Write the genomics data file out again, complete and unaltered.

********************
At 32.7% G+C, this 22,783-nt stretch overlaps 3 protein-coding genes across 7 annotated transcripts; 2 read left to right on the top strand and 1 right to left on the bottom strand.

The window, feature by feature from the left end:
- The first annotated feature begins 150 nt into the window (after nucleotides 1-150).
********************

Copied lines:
At 32.7% G+C, this 22,783-nt stretch overlaps 3 protein-coding genes across 7 annotated transcripts; 2 read left to right on the top strand and 1 right to left on the bottom strand.

The window, feature by feature from the left end:
- The first annotated feature begins 150 nt into the window (after nucleotides 1-150).